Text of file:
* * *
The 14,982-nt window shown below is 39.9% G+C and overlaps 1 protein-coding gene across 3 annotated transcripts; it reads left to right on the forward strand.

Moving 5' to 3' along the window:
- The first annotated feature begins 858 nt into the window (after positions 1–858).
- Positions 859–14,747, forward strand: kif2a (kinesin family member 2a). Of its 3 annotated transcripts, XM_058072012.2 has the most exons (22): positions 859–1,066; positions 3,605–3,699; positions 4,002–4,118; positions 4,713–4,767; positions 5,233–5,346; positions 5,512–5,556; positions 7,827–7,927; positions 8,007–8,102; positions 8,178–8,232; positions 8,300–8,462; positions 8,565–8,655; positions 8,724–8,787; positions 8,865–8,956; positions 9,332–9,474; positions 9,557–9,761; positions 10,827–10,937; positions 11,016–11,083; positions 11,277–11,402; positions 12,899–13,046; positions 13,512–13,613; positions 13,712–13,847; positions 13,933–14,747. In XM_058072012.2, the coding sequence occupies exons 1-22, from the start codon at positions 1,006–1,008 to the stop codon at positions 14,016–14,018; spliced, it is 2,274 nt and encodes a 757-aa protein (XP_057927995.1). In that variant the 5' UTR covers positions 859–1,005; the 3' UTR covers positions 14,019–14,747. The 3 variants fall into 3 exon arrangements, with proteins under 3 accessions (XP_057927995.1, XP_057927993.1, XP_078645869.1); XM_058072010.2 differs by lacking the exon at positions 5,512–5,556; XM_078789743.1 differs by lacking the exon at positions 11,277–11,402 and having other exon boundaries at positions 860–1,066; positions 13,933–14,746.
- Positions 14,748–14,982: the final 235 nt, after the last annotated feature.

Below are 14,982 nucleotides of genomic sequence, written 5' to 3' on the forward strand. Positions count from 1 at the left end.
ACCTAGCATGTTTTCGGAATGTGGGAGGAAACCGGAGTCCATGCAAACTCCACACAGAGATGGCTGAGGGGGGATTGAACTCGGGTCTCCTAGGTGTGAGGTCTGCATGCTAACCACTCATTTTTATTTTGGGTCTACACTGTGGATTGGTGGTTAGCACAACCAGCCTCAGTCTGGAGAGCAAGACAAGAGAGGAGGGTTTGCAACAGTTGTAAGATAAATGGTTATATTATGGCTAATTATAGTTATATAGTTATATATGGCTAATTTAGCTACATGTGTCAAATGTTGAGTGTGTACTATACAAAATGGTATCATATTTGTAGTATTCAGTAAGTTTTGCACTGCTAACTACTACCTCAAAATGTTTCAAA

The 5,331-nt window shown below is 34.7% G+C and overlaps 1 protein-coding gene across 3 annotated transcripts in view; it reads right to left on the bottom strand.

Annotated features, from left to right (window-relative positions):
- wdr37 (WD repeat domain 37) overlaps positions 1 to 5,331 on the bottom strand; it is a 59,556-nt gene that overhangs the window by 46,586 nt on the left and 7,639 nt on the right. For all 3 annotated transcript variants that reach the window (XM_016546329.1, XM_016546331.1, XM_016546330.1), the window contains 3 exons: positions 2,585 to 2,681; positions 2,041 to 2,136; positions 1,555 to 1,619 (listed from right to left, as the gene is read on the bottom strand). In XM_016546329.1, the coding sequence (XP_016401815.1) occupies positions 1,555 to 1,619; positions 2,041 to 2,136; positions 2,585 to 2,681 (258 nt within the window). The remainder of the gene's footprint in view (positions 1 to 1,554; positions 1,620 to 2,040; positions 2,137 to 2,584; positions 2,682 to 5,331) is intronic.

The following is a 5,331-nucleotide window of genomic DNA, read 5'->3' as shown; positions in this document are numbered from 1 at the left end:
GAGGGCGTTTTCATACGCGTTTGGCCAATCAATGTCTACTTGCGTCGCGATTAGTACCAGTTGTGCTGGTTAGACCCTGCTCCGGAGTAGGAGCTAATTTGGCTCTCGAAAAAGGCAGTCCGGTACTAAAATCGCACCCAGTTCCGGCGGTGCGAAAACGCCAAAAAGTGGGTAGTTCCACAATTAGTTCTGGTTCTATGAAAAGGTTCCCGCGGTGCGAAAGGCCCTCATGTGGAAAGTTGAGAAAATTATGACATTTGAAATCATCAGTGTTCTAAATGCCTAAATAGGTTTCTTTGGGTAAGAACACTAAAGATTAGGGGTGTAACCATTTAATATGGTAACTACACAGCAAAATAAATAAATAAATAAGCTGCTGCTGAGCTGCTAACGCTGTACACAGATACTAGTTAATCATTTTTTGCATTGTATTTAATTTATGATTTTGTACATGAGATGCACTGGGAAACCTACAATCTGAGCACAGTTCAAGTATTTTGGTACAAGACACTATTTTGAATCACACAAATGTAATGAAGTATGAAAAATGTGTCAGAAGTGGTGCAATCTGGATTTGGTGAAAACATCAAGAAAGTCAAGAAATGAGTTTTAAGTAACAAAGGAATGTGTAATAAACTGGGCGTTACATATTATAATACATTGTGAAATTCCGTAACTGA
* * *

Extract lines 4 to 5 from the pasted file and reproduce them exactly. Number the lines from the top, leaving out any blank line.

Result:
- Positions 859–14,747, forward strand: kif2a (kinesin family member 2a). Of its 3 annotated transcripts, XM_058072012.2 has the most exons (22): positions 859–1,066; positions 3,605–3,699; positions 4,002–4,118; positions 4,713–4,767; positions 5,233–5,346; positions 5,512–5,556; positions 7,827–7,927; positions 8,007–8,102; positions 8,178–8,232; positions 8,300–8,462; positions 8,565–8,655; positions 8,724–8,787; positions 8,865–8,956; positions 9,332–9,474; positions 9,557–9,761; positions 10,827–10,937; positions 11,016–11,083; positions 11,277–11,402; positions 12,899–13,046; positions 13,512–13,613; positions 13,712–13,847; positions 13,933–14,747. In XM_058072012.2, the coding sequence occupies exons 1-22, from the start codon at positions 1,006–1,008 to the stop codon at positions 14,016–14,018; spliced, it is 2,274 nt and encodes a 757-aa protein (XP_057927995.1). In that variant the 5' UTR covers positions 859–1,005; the 3' UTR covers positions 14,019–14,747. The 3 variants fall into 3 exon arrangements, with proteins under 3 accessions (XP_057927995.1, XP_057927993.1, XP_078645869.1); XM_058072010.2 differs by lacking the exon at positions 5,512–5,556; XM_078789743.1 differs by lacking the exon at positions 11,277–11,402 and having other exon boundaries at positions 860–1,066; positions 13,933–14,746.
- Positions 14,748–14,982: the final 235 nt, after the last annotated feature.